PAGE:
RG: Of course! I’ve found a sense of home in being resilient through establishing community; but those forms of stability are unstable in themselves. No singular form of representation will ever capture each dynamic response to a colonized history and westernized culture. Recently I’ve been more interested in what it could mean to interrupt traditional means of stability: interrupt the impartial loving (though we are worth every moment of radical joy), I feel we must begin to meet each other’s eyes over stories of hurt. It seems counterintuitive in the way that dis-identification holds an often confused but obvious subversion of culture and code switching. I mean to say “matatag kami'' in a way that refutes everything yet still begs of embrace. I place my body between each matriarchal figure of my parent’s generation to force a dynamic sense of motherhood / being a daughter / niece / or sister to. I am only relative to any non-binary Filipinx that allows themselves queer visibility, but every moment of tension and relation held within my family proves this interruption of a generational landscape. The adaptability: the understanding cannot die. Loving is not to feel limited, it will bleed into every generation in the way pain carries too. I say this all now because stability will only come from interruption, and that is what builds resilience– even if it only begins in changing how we find each other beautiful for enduring so much.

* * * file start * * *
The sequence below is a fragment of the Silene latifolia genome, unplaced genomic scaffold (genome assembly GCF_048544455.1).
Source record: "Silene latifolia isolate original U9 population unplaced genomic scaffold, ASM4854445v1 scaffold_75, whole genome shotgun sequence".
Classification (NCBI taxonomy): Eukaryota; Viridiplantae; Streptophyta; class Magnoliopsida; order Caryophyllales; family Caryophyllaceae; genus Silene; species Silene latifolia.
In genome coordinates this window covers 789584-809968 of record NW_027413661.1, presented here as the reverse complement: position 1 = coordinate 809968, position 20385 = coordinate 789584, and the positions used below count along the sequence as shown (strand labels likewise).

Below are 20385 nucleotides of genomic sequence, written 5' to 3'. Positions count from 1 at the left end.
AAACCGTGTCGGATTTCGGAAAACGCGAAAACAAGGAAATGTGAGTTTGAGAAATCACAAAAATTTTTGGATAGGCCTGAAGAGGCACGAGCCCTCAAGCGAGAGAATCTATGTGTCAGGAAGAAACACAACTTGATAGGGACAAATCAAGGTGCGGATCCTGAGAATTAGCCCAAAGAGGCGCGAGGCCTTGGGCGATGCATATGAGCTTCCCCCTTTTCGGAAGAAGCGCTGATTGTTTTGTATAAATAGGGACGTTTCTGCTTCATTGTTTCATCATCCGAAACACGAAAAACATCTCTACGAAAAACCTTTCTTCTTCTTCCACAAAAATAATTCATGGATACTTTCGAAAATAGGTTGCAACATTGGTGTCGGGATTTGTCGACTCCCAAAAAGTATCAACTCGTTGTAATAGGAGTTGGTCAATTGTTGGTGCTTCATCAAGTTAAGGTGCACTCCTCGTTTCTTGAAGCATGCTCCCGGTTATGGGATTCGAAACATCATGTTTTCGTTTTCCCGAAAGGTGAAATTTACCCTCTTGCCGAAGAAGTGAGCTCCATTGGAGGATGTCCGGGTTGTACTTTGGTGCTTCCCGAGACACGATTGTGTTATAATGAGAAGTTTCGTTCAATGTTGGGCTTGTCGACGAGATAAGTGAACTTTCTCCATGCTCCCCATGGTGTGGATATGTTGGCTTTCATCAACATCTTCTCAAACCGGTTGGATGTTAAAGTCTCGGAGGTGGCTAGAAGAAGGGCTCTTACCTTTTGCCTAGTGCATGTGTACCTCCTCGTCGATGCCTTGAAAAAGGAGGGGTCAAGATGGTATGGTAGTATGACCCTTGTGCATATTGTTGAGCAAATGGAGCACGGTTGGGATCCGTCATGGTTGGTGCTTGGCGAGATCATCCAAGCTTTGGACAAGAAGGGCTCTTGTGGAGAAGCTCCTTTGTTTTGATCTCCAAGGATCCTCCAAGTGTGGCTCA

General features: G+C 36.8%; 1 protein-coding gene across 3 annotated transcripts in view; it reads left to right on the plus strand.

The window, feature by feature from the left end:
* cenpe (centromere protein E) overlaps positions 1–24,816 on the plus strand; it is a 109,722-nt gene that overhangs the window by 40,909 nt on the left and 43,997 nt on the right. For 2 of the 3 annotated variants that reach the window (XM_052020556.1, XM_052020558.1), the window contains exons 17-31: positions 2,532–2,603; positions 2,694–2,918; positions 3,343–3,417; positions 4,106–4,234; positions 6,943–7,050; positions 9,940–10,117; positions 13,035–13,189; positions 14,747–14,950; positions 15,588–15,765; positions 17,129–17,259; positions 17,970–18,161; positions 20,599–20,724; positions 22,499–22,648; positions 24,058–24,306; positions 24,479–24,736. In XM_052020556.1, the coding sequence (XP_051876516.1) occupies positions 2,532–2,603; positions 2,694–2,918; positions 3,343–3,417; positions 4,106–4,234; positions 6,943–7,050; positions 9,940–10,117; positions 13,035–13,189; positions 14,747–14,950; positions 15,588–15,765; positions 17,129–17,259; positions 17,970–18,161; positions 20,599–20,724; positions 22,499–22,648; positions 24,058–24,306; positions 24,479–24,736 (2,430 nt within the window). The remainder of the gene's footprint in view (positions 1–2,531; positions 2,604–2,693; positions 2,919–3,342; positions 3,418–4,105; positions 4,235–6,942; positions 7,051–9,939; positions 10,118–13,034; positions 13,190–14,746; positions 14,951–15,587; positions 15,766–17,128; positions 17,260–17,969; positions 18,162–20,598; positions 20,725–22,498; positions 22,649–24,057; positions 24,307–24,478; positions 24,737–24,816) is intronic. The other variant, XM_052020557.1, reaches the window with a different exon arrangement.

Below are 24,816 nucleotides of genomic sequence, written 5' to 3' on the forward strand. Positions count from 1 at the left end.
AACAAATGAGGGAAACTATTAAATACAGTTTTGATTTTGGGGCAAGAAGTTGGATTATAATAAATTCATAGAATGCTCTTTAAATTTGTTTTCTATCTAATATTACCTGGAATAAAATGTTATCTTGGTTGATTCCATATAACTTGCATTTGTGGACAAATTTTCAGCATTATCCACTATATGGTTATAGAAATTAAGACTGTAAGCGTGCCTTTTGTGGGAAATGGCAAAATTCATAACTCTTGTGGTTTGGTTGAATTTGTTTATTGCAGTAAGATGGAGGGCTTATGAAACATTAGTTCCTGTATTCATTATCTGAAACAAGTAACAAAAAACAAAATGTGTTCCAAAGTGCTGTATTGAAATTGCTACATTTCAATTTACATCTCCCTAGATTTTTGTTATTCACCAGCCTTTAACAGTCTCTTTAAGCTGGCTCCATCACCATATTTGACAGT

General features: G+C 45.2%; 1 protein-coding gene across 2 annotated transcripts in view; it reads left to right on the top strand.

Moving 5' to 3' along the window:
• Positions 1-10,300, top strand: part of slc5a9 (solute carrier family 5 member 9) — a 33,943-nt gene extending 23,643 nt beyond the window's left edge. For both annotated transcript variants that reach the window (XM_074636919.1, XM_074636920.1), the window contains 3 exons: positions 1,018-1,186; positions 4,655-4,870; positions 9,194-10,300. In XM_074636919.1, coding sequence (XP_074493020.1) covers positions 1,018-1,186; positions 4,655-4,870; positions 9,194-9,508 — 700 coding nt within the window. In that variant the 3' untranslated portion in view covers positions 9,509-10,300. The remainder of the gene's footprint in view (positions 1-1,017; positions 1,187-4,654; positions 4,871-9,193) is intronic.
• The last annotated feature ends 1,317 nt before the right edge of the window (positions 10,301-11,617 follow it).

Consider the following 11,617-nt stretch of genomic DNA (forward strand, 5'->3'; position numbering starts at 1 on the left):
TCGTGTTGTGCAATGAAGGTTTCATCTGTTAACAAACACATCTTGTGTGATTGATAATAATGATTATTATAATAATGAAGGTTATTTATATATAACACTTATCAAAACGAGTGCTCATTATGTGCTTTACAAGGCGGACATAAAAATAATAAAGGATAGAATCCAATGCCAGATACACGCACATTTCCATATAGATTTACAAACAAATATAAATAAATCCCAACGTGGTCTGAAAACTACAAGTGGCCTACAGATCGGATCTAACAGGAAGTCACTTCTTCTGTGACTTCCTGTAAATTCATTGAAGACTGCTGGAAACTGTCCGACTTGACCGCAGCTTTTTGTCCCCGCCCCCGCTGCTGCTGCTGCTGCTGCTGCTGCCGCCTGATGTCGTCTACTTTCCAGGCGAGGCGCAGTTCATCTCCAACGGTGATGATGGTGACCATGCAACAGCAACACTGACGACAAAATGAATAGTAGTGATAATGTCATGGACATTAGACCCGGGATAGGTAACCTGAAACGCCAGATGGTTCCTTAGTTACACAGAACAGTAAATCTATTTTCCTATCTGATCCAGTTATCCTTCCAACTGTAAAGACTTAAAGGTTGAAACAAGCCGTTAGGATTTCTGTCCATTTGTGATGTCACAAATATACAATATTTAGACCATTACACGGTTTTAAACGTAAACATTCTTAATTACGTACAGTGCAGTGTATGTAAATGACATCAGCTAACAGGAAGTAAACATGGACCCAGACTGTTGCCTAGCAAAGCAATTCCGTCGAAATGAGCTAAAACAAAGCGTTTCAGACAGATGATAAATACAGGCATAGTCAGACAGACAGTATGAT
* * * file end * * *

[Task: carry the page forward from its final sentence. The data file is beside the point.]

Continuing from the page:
TQT: This mural centers a cut-out self-portrait, with two rows of faces radiating outwards from this point. The left side features the faces from your mother’s side of the family, and the right row of portraits represents your father’s side of the family. There is an interesting overlap and collision between the faces in each row, where individual features begin to blend together and where time becomes circular (no one looks older or younger than the person next to them). Can you say a bit about how you are thinking about family lineages and histories, and how your representations of your family break a linear or unidirectional timeline of understanding cultural inheritances? And do you have any specific names and stories about the people represented here that you’d like to share with the public?